On the EpiPen she says Pharmac hasn't managed to strike a deal it likes: "Those devices cost a few dollars to make in reality. They don't cost anywhere near the price they're charging."
On Kalydeco, the drug Emma and Eddie Porter want for their son Otis, she says the $360,000 price tag is unrealistic. "I think that is the crux of the problem. Why is it $360,000?"
And what about Fulvestrant, the breast cancer drug that sat on Pharmac's list so long, the maker gave up and let its MedSafe registration lapse? "We're trying to encourage the supplier to re-register it," Fitt says. But 13 years on a waiting list? "Well, [that was] before my time."
Fitt will admit that sometimes leaving a drug on the waiting list is a negotiating tactic. Pharmac parks it there until it comes off patent and is available as a cheaper generic copy. "That's one part of what we do. But we're not going to want to wait, say, 10 years for something to come off patent," she says.
Graeme Jarvis, chief executive of Medicines New Zealand, which represents the 18 drug companies in New Zealand, disputes some of Fitt's assertions that high prices can be key to how long medicines remain on the waiting list.
While Pharmac say funding Kalydeco for 30 patients in New Zealand would cost about $8 million a year from its budget of about $1 billion, Jarvis believes Pharmac's negotiating power would allow it to get it for about half that. "Price is always negotiable," he says. "These prices that I often hear quoted are the list price, but for the modern medicines there's usually about a 50 percent discount because of the rebates paid by the companies."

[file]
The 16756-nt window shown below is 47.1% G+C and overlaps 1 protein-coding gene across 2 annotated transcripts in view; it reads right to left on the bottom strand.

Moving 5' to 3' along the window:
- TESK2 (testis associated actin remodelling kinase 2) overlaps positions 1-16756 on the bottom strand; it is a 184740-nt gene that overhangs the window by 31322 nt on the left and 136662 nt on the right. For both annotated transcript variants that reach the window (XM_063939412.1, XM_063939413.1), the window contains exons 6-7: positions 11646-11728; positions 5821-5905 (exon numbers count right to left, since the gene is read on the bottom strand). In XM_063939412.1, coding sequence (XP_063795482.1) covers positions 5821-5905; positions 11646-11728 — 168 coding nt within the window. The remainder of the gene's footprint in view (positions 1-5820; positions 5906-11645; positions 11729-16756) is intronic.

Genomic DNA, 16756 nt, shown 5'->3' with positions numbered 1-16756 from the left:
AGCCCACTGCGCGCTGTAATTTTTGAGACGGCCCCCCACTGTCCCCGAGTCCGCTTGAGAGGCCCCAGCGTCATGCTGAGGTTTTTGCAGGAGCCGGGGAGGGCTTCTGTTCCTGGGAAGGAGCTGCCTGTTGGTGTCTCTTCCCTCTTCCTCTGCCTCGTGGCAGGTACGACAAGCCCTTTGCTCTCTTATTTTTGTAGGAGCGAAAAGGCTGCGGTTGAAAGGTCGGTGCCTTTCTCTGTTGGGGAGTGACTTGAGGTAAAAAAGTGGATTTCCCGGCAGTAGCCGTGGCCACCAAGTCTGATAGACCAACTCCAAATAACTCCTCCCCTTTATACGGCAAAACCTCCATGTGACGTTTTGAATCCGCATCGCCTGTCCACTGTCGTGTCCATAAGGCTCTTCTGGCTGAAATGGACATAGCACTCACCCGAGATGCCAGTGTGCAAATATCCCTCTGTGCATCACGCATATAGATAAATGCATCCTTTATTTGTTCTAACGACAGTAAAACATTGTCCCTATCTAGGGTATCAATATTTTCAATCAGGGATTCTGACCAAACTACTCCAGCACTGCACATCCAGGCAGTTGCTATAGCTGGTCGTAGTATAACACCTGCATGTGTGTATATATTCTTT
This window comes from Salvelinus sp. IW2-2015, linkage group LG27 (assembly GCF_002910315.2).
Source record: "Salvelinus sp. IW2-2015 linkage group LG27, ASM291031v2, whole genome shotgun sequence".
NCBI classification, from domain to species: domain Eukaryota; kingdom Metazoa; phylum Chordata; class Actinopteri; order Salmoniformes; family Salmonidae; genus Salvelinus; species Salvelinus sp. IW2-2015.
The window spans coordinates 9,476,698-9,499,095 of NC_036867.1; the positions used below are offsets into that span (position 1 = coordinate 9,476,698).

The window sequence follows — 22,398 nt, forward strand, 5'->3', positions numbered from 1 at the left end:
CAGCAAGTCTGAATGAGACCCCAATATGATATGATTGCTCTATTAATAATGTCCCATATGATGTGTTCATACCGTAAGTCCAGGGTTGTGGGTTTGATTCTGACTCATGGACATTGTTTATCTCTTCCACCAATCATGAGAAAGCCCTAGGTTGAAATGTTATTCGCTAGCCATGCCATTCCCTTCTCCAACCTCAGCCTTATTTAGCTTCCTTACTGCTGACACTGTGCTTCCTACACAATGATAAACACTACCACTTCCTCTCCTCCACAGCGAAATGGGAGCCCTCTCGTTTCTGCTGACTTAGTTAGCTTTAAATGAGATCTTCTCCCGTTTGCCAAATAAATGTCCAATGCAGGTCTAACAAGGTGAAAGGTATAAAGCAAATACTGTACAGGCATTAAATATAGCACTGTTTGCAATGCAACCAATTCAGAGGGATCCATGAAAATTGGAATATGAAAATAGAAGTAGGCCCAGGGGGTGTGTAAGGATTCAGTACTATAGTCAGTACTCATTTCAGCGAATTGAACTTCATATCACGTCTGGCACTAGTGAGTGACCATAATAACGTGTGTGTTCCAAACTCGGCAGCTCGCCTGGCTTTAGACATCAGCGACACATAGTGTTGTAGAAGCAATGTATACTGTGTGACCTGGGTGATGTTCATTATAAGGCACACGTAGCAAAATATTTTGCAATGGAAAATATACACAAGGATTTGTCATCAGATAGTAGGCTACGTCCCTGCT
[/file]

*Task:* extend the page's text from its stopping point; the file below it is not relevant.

When the agency says how much it spends on a drug, it gives the gross cost. But drug companies offer Pharmac a discount in the form of a rebate. Pharmac says it must keep the rebates confidential so drug buying agencies from other countries can't demand the same price Pharmac negotiates for New Zealand.
Jarvis claims he doesn't know the margin drug company Vertex would make on Kalydeco. What he will say is that prices must reflect the fact drug companies take an average of 12 years to go through the research and development process, including clinical trials, for each medicine. Then there is the MedSafe registration process, which costs between $10,000 and $100,000, depending on how risky the medicine is.
He also poses a question, which is repeatedly asked when Pharmac is discussed: "How much money are you prepared to spend for someone's life, or to extend their life?"
For Eddie and Emma Porter, it's not a theoretical question. "It's a huge amount of money [for Kalydeco]," Eddie says. "The other side of it is, that's a huge amount of quality of life for your child.
They are evaluating their options, including moving to Australia, where Kalydeco has been publicly-funded for five years. But the Porters are also heading a campaign, Kiwis for Kalydeco.
What hope can Pharmac offer the family? "The evidence is evolving. The price could come down. The evidence could improve," Sarah Fitt says. But she can't give them the answer they really want. "We can never give a date. I mean, it always depends. When you've got a capped budget, you're always looking at what savings you can make."
This leaves the Porters desperate but still battling. "There are two paths and one is vastly different to the other," he says of his son's life with and without the drug. "It's too important not to fight for."